(2010 Undergraduate Catalog)
Aerospace Studies: Air Force ROTC
Air Force ROTC courses are not offered on the SMU campus. Students at SMU who wish to earn appointments as commissioned officers in the U.S. Air Force may participate in the Air Force general military course and professional officer course through the University of North Texas in Denton. The Air Force ROTC program develops skills and provides education vital to the career officer. Active-duty Air Force personnel provide all instruction and program administration. Students who participate in the UNT Air Force ROTC program are responsible for their own travel and other physical arrangements.
The program is open to all students. First-year students may enroll in the four-year program, and students with at least two undergraduate or graduate academic years remaining may apply for the two- or three-year program. Scholarships, available to qualified students, provide full tuition, fees, textbook allowance and a monthly tax-free $100 subsistence allowance. National competition is based on SAT or ACT test results, Air Force Officer Qualifying Test results or college academic records, and extracurricular and athletic activities. Uniforms and textbooks for AFROTC courses are issued at no cost to cadets.
Students register for the Aerospace Studies courses at the same time and in the same manner as they register for other SMU courses. The AFROTC courses are fully accredited and may be taken as electives in most academic majors. Successful completion of degree requirements and the AFROTC program can lead to a commission as a second lieutenant in the United States Air Force. Students with at least six months' active military service may be granted waivers on a portion of the general military course.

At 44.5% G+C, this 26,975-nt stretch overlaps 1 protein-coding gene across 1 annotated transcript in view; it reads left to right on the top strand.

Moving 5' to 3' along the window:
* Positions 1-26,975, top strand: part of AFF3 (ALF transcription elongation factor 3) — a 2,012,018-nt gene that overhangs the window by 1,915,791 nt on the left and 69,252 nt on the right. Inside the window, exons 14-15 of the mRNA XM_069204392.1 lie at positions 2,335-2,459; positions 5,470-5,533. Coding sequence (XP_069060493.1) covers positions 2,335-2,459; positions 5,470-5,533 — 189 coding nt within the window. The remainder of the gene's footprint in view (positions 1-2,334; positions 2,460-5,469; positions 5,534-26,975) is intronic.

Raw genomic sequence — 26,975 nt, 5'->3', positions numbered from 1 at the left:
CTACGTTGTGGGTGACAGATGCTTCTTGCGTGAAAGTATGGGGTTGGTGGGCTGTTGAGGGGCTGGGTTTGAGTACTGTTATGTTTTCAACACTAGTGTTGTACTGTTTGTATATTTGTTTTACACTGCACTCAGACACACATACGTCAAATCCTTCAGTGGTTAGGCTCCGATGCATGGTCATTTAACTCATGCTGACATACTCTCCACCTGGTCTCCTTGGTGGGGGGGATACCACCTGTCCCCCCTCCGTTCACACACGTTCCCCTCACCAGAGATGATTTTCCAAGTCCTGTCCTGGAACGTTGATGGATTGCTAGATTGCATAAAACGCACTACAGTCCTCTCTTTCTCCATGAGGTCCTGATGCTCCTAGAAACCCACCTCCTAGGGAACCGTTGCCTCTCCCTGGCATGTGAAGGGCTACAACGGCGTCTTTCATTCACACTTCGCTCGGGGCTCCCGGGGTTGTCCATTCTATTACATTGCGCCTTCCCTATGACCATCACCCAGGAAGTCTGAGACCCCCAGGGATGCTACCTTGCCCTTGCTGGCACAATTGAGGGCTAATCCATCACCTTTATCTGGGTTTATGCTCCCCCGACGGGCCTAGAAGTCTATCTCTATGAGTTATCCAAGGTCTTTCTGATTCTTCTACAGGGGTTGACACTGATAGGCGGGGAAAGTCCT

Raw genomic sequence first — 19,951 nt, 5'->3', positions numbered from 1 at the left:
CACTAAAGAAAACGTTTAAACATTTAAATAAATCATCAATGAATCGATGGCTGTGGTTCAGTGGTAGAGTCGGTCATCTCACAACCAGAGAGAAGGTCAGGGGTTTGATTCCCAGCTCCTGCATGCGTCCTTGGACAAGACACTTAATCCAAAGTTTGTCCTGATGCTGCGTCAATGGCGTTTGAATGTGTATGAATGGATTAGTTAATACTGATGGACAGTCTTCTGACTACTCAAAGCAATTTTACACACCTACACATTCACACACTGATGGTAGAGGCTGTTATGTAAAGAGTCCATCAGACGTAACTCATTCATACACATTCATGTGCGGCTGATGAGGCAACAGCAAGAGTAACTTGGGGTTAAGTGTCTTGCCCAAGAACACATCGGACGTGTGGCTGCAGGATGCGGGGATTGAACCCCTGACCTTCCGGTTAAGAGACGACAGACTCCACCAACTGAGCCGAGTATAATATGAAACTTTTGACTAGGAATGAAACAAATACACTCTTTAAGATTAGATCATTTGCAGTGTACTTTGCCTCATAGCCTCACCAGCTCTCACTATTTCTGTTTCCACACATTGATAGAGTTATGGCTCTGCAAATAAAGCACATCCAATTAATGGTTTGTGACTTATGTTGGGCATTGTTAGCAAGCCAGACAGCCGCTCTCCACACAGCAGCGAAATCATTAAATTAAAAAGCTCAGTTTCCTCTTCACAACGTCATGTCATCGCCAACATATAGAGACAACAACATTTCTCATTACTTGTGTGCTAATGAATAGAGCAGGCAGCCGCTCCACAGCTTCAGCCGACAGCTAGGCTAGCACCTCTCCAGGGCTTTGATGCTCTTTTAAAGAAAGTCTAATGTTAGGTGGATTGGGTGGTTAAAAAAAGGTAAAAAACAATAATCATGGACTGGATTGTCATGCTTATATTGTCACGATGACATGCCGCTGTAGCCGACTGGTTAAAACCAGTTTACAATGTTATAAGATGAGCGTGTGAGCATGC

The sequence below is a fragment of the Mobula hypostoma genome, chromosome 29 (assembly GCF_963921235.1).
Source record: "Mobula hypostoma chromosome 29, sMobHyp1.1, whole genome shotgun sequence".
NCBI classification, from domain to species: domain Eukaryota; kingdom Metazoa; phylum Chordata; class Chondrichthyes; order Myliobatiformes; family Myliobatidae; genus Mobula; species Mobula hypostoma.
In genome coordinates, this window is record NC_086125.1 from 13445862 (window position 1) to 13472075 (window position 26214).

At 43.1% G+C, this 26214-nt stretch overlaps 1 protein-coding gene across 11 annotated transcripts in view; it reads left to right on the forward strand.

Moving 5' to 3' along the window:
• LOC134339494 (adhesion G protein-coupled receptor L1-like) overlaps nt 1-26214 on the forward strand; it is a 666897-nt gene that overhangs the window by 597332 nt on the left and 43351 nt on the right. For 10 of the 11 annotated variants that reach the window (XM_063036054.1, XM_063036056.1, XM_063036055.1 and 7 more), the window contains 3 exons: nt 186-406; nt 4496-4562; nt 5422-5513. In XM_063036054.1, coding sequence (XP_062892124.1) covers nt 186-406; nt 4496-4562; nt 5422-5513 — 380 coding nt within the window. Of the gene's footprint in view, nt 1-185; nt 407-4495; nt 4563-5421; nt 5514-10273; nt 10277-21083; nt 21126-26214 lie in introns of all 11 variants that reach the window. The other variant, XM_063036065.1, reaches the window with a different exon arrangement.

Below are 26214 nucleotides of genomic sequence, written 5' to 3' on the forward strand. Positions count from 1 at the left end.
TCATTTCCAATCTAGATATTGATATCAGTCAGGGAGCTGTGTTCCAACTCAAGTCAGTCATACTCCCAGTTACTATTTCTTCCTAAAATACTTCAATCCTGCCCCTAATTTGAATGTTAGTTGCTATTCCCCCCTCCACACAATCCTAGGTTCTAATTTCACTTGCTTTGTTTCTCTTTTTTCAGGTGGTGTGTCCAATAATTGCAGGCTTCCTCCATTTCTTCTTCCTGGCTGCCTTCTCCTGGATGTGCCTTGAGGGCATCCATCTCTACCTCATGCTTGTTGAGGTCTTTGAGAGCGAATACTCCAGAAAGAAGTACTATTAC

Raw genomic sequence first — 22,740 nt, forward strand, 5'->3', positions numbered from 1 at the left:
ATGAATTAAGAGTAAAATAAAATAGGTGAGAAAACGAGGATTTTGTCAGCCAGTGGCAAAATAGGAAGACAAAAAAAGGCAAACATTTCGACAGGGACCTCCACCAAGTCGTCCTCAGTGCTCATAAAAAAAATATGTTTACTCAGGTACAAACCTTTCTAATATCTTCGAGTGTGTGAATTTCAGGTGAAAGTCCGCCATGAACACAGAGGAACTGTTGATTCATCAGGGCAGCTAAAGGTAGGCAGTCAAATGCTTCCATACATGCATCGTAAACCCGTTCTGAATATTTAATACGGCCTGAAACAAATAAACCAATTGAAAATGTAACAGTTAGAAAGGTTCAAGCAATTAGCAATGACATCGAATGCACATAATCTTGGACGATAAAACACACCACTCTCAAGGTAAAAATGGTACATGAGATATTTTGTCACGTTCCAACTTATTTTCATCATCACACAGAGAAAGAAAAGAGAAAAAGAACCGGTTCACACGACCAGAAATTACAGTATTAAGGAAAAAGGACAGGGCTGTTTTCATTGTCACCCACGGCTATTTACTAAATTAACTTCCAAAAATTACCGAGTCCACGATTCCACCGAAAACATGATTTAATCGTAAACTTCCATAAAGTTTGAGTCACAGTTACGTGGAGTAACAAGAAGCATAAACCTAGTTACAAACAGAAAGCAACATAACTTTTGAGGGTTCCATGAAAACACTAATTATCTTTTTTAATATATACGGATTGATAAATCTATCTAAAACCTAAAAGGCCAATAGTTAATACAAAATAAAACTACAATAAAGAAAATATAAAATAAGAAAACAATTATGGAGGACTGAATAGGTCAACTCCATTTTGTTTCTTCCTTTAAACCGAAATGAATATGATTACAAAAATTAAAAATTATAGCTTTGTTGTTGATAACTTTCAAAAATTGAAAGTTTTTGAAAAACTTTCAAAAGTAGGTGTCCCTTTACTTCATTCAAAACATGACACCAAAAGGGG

For more information, contact: AFROTC, University of North Texas, PO Box 305400, Denton TX 76203; 940-565-2074; email@example.com.
1103 (fall), 1104 (spring). Foundations of the United States Air Force.
A survey course designed to introduce students to the USAF and the AFROTC. Featured topics include mission and organization of the Air Force, officership and professionalism, military customs and courtesies, USAF officer opportunities, and an introduction to communication skills.
2103 (fall), 2104 (spring).
The Evolution of USAF Air and Space Power. A course designed to examine general aspects of air and space power through a historical perspective. Using this perspective, the course covers a time period from the first balloons and dirigibles to the space-age global positioning systems of the Persian Gulf War. Historical examples are provided to extrapolate the development of Air Force capabilities (competencies) and missions (functions) to demonstrate the evolution of what has become today’s USAF air and space power. In addition, students will continue to discuss the importance of the Air Force Core Values with the use of operational examples and historical Air Force leaders, and will continue to develop their communication skills.
2100, 2200, 2300, 2400, 4100, 4200, 4300, 4400. Cooperative Education in Aerospace Studies.
Supervised work in a job directly related to the student’s major, professional field of study or career objective. 1–3 hours each week. Prerequisites:
Permission of division chair; student must meet employer’s requirements. May be repeated for credit.
3431 (fall), 3432 (spring). Air Force Leadership.
A study of leadership, management fundamentals, professional knowledge, Air Force personnel and evaluation systems, leadership ethics, and communication skills required of an Air Force junior officer. Case studies are used to examine Air Force leadership and management situations as a means of demonstrating and exercising practical application of the concepts being studied.
4431 (fall), 4432 (spring).
National Security Forces in Contemporary American Society/Preparation for Active Duty. Examines the national security process, regional studies, advanced leadership ethics and Air Force doctrine. Special topics of interest focus on the military as a profession, officership, military justice, civilian control of the military, preparation for active duty and current issues affecting military professionalism. Within this structure, continued emphasis is given to refining communication skills.